According to Winterberry researcher Professor Andrew Hodges (University of York); in a short unprinted interview with Broadside Magazine in 1972 the wooden masked lead singer of the new folk ensemble "Winterberry" did give some insight into the origin of their name. Hodges suggests that this was probably Colin Winterberry as Derek was known to be profoundly reclusive. Their surname was clearly a pseudonym and the real names of the band are unknown. "Colin" did admit that the name had a particular origin.
He told the magazine that whilst on a family holiday to Crow Head in Newfoundland, in the mid 50's, he had developed a taste for this inedible berry. He watched a Willow Ptarmigan voraciously eating the delicious looking berry and so decided to try some for himself. The subsequent illness he contracted resulted in him penning the song "The gorge rises in the cold breeze" which he recorded on the 1973 album "Culinary Delights and Ancient Cures". This album, like so much of the Winterberry back catalogue, is now lost. It is thanks to researchers and enthusiasts such as Chris Sharp and Andrew Hodges that we now have some insight into this fascinating band and their output.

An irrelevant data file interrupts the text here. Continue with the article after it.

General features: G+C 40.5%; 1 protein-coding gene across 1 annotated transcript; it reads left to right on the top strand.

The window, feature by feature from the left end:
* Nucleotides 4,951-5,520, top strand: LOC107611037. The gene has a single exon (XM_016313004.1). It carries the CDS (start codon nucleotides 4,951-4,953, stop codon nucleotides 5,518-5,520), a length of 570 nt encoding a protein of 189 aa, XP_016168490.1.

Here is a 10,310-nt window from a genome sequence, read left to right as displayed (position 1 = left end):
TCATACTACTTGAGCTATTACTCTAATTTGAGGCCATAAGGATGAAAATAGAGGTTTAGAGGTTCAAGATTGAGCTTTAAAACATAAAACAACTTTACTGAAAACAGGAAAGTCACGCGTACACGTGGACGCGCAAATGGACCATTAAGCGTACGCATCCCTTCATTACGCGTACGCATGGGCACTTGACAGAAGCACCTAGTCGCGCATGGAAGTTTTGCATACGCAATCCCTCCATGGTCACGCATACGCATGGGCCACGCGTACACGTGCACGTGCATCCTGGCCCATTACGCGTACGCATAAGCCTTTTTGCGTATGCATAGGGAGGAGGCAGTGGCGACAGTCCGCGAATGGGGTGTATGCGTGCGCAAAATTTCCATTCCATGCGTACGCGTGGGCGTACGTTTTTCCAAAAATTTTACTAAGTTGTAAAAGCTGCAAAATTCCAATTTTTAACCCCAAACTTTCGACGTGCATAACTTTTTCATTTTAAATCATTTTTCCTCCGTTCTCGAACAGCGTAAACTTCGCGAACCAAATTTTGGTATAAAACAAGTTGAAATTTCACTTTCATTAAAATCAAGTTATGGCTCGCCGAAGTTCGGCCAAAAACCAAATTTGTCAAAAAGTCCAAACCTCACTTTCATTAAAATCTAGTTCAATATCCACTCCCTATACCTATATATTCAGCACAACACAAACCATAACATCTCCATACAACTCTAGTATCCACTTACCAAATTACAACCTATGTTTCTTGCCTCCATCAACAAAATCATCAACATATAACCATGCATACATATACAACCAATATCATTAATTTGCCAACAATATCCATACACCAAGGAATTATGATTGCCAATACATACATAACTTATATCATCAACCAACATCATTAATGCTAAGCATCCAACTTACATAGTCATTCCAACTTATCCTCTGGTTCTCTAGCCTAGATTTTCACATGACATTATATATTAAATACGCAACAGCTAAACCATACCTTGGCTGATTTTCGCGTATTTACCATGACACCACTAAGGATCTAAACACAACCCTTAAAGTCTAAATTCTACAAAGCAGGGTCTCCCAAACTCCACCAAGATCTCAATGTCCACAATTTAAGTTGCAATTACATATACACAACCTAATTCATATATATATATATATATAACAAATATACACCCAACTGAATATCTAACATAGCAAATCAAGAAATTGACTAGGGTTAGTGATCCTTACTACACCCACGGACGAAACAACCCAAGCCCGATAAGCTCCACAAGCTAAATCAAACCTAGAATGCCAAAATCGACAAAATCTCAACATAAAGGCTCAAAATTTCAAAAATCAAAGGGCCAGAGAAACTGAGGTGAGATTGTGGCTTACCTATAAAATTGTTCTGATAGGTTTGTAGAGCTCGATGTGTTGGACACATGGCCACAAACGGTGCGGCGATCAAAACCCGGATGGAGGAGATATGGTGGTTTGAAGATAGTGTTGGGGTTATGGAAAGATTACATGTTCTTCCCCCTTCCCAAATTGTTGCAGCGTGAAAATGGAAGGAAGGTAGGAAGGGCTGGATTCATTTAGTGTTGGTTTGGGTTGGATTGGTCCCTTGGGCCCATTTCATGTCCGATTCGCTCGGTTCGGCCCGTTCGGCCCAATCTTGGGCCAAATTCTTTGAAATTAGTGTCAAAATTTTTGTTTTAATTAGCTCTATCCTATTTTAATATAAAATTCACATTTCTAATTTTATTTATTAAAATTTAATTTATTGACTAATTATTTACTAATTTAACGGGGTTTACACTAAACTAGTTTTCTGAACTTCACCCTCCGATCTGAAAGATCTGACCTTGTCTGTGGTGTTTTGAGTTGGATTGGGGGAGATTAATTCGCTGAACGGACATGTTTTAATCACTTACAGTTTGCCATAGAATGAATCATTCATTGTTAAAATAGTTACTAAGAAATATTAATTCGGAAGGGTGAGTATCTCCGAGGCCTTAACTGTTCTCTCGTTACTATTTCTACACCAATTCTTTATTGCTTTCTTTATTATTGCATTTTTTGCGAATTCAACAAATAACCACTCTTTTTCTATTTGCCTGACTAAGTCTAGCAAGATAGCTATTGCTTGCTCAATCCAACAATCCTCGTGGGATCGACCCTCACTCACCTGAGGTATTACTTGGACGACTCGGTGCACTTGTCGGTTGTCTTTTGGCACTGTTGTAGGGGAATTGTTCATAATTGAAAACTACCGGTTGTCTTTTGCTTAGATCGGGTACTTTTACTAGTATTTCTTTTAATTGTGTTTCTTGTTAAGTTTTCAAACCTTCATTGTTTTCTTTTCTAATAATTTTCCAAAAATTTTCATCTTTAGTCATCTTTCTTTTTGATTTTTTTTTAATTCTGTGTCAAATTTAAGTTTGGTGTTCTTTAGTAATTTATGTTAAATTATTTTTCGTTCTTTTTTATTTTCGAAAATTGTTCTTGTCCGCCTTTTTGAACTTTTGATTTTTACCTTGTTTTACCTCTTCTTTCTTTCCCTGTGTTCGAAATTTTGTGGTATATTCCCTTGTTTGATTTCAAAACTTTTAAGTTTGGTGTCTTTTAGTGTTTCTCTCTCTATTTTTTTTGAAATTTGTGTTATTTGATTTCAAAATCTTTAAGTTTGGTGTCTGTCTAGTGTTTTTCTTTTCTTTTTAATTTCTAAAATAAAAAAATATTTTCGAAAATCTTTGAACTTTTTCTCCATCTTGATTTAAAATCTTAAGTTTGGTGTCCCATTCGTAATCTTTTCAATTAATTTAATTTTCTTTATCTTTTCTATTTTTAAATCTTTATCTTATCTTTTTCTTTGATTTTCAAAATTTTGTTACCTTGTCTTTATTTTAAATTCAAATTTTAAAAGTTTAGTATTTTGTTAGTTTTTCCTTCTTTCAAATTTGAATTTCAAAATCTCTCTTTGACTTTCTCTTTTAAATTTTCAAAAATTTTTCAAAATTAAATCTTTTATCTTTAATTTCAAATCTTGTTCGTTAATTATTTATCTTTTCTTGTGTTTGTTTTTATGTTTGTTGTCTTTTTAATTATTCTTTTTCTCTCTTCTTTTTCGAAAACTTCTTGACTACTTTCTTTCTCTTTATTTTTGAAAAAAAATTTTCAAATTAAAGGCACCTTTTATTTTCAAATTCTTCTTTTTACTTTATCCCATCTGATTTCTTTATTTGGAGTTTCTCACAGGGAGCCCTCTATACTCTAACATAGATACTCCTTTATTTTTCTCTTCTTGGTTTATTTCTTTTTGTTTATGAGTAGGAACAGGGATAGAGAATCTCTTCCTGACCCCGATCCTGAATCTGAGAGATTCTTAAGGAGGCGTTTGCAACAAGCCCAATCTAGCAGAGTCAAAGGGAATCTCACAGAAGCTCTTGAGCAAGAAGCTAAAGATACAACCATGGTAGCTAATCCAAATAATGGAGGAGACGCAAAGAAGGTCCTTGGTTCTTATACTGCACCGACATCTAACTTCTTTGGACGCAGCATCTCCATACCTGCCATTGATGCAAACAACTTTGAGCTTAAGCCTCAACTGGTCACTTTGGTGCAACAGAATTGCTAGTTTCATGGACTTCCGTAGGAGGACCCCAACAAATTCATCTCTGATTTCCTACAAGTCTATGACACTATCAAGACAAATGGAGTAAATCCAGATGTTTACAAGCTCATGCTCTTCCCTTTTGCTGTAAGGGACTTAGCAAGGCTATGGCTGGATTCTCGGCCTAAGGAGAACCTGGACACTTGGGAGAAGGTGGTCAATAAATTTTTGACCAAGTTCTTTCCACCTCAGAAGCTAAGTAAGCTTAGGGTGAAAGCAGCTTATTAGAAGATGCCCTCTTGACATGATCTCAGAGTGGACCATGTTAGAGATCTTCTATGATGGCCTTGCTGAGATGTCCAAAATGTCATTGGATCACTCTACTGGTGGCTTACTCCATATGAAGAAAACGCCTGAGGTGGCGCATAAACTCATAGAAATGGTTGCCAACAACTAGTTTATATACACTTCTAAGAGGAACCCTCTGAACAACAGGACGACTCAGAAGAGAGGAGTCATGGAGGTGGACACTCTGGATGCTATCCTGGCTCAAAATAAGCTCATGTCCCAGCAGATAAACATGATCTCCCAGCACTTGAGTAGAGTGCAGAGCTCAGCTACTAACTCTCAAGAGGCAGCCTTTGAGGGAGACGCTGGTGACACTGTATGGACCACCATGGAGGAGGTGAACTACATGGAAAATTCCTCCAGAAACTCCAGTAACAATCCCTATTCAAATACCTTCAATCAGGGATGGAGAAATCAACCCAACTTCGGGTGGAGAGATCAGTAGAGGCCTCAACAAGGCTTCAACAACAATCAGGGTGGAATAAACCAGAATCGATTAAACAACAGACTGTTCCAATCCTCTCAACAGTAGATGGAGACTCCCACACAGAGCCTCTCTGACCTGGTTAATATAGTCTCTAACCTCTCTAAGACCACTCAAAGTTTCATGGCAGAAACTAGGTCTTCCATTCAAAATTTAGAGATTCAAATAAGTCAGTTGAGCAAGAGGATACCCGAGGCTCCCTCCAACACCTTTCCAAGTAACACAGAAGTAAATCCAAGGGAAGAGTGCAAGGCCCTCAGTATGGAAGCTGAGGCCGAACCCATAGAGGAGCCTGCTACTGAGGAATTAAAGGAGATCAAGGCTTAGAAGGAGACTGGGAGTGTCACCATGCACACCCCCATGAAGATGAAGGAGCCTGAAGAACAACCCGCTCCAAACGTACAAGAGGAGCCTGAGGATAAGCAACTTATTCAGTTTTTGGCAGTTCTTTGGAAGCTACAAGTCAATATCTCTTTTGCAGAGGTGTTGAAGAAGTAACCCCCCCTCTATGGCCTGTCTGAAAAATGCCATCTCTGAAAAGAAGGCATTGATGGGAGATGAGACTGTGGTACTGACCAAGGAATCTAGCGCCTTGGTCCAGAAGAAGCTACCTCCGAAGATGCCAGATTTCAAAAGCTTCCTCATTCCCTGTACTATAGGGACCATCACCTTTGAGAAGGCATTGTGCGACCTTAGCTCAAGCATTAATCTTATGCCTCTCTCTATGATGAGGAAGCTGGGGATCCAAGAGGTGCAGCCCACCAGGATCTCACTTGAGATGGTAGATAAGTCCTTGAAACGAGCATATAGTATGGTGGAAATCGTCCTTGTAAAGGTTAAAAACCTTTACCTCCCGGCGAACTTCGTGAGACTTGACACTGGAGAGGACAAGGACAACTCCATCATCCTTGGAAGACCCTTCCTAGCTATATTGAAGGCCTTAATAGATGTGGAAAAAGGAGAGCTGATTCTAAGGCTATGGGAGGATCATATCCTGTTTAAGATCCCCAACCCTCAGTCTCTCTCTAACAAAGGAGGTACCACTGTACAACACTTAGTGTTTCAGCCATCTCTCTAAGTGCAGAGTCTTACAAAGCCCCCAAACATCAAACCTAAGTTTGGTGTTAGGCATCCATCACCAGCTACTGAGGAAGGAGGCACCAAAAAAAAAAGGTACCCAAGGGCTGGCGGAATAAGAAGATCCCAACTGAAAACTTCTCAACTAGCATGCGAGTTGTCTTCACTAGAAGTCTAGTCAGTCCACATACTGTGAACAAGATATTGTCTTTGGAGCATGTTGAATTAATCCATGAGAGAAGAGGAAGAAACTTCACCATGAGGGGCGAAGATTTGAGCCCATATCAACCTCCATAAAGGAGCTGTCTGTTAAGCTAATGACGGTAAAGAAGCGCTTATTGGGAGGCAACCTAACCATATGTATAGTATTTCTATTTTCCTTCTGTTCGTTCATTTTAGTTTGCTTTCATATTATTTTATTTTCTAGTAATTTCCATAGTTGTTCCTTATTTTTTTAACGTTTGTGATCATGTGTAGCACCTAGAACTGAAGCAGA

Ilex verticillata, the winterberry, is a species of holly native to eastern North America in the United States and southeast Canada, from Newfoundland west to Ontario and Minnesota, and south to Alabama.
Other names that have been used include Black Alder Winterberry, Brook Alder, Canada holly, Coralberry, Deciduous Holly, Deciduous Winterberry, False alder, Fever bush, Inkberry, Michigan Holly, Possumhaw, Swamp Holly, Virginian Winterberry, or Winterberry Holly.
The species occurs particularly in wetland habitats, but also on dry sand dunes and grassland. The berries are an important food resource for numerous species of birds.